Vice President of Broadcast Operations, Major League Baseball
By Stuart Miller -- Broadcasting & Cable, 6/4/2012 12:01:00 AM
“I picked St. John’s for college because of its internship program,” says the Westchester County, N.Y., native, saying her plan also included being in New York, home to all the sports leagues and TV networks. “I wanted to work in sports, hopefully for a team or a league office.”
In spring 1984, McDonald landed an internship in Major League Baseball commissioner Bowie Kuhn’s media relations department. Kuhn was soon gone, but McDonald settled in.
In 1989, MLB signed its first cable television deal with ESPN. “If there was a possible door open to becoming a team general manager I might have taken a baseball operations path, but broadcast operations offered the best opportunities,” McDonald recalls.
She seized those opportunities and now oversees scheduling and production decisions with all of MLB’s partners—a much more complex job now that baseball plays nationally on ESPN, TBS, Fox and MLB Network.
Beyond constantly juggling the schedules as teams or players become more desirable (like this year’s Washington Nationals), McDonald also devotes time to her credo, “bringing fans closer to the game.”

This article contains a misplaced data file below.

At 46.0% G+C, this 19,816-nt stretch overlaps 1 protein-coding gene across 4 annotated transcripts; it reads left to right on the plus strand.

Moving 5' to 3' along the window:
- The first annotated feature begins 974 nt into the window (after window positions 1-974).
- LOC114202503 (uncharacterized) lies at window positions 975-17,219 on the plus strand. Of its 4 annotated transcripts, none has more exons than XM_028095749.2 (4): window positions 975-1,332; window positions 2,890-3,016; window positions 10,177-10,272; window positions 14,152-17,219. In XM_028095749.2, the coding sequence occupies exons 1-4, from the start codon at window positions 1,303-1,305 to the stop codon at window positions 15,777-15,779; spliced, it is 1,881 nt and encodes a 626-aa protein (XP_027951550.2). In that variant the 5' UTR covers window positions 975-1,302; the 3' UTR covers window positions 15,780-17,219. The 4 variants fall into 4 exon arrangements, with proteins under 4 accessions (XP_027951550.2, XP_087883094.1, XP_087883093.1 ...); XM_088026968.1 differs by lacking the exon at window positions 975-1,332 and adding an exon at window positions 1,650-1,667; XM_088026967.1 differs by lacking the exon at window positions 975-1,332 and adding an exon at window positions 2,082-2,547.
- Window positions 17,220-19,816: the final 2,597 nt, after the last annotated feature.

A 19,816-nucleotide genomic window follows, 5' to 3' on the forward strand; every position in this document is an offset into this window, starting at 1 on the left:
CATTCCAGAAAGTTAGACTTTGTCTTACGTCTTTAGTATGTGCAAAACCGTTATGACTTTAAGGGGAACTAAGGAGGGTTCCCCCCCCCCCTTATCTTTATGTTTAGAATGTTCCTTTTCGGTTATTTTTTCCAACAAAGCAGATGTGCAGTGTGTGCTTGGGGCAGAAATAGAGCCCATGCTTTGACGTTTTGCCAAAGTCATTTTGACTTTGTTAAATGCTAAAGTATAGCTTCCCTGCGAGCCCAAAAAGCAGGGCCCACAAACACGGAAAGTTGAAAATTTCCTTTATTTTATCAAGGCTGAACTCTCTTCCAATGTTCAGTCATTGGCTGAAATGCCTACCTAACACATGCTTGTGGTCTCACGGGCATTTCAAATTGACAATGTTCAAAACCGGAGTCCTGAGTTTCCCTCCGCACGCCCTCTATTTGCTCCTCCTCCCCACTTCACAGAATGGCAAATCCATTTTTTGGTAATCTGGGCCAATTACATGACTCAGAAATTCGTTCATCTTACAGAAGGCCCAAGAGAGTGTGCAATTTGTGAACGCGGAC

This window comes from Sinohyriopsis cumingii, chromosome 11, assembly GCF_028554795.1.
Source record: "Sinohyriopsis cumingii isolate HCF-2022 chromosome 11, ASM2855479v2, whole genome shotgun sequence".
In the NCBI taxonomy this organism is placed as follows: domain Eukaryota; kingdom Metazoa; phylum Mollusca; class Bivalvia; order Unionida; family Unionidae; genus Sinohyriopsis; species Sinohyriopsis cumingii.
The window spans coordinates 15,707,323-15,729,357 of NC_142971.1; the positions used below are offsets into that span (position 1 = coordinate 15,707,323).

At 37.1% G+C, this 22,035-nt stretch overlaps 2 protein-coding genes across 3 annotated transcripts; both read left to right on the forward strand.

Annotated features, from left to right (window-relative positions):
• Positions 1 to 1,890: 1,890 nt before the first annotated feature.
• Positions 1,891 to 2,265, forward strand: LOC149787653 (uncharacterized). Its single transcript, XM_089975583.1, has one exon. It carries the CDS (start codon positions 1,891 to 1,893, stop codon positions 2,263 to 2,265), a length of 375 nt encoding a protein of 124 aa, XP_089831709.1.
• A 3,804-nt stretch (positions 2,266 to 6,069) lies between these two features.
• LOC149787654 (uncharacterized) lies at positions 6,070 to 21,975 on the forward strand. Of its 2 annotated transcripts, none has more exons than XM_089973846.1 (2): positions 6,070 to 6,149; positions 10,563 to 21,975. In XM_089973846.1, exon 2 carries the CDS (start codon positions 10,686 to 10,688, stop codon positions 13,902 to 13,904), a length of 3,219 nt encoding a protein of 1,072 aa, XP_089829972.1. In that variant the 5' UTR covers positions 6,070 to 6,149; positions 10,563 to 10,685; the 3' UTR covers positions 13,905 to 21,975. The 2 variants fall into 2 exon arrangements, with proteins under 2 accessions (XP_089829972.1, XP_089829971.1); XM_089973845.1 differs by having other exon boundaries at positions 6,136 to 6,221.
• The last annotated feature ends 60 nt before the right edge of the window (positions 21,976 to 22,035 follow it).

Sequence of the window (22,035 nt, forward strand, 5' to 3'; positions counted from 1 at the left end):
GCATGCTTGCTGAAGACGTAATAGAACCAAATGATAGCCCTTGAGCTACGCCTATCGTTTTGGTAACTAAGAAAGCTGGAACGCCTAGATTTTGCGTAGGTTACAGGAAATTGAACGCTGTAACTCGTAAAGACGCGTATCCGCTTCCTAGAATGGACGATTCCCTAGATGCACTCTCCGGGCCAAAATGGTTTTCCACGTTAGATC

She is especially proud of overcoming teams’ hesitation to allow managers to be interviewed between innings. “We are bringing viewers into the sanctity of the dugout and getting them insights,” she says. For teams or managers uncomfortable with it, the networks settle for a coach or a player.
Sometimes it’s about managing technology: When networks wanted to expand from 6 to 10 cameras to add new angles, it was “not an easy sell,” McDonald says, negotiating with teams who had to sacrifice seats or kiosks, but they were eventually won over.
Lately, she has been studying the cable-cam conundrum. Unlike other sports, baseball has to worry about a camera above the field being a distraction, or even hit by the ball. “We started it in the 2010 postseason, and the camera had to be off the field before the pitch,” says McDonald, who is figuring out how low cable-cams can go. “It’s an expensive enhancement, but it has great value and we must figure out its future in baseball.”
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